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With 180 upperclassmen presenting their senior projects, it was far from a routine day at Hellgate High School on Thursday.

The day’s usual schedule was shelved while 126 community members, plus another 100 staff, judged the comprehensive projects, which were presented to large student and parent audiences in many venues throughout the school.

Diverse as the students themselves, the projects ranged from building a video game to chainsaw art to volunteering in an Indian orphanage to gluten-free cooking.

Teaching, explained seniors Teal Packard and Jase Buche, is harder than it looks, is frustrating at times, but is hugely rewarding.

“It is way more awesome than I thought it could be,” Packard said while the duo presented their project in which they taught Bonner School students how to swing dance.

The seniors, who are both from Bonner, thought it would be fun to teach their community’s younger students something they wouldn’t normally have a chance to learn.

As it turned out, their timing was perfect.

This year, Bonner just started a new dance class, and the week the Hellgate students wanted to teach happened to be at the same time Cary Markin, the sixth-eighth grade dance teacher, was chaperoning another group of students to Washington, D.C.

Every day, for two hours each day, Packard and Buche broke down the dance steps in manageable form so their 12 young students understood the moves.

In the end, the Bonner students became so accomplished, they performed their new skills as part of the senior’s presentation Thursday, and put on a polished performance.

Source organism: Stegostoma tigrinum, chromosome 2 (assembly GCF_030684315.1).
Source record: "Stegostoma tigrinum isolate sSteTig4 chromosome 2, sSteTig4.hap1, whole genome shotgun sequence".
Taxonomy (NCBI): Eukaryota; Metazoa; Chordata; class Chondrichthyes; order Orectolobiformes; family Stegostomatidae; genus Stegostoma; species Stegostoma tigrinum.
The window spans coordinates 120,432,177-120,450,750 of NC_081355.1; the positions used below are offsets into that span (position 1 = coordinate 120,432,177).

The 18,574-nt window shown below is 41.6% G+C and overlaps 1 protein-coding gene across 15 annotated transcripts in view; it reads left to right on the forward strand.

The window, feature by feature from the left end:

Along with fulfilling the writing requirements of the project, the Hellgate seniors also held a benefit dance – a food drive that benefited the Missoula Food Bank.

After the seniors’ presentation, Markin said the experience for her students was remarkable.

“I came back and I was in shock over what they had learned,” she said. “Teal and Jase taught them all these complicated steps, and taught them in just five days – it was incredible.”

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Although Hellgate, Big Sky, Willard and Seeley-Swan high schools have been doing senior projects for years, Sentinel will begin doing them next year, said Beth Huguet, Hellgate business teacher and senior project coordinator.

The projects are not a graduation requirement, but those who do benefit for many reasons, she said.

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Not only do senior projects go toward 20 percent of the first semester English grade and 20 percent of students’ fourth-quarter government grade, they also provide an opportunity for a student to delve into a meaningful topic of their choosing.

“These projects really let students take ownership of their own learning,” she said, “and that’s what we want.

“We begin the year talking about what they want to do and we ask them, ‘Is there something in the world you want to change? Something you haven’t had the chance to learn before or understand better?’ ”

Rocky Allen, a community member who volunteered to be a judge, said she admired the wide-ranging topics the seniors presented, “and they were really enthusiastic about their projects.”

Michael Chandler, another community judge, concurred with Allen.

“They are all very good,” he said, “and I think the whole senior project concept is exceptionally good.

“I’ve been very impressed with the students – some of the projects have been truly exceptional, all of them have been interesting.”

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Reporter Betsy Cohen can be reached at 523-5253 or at bcohen@missoulian.com.

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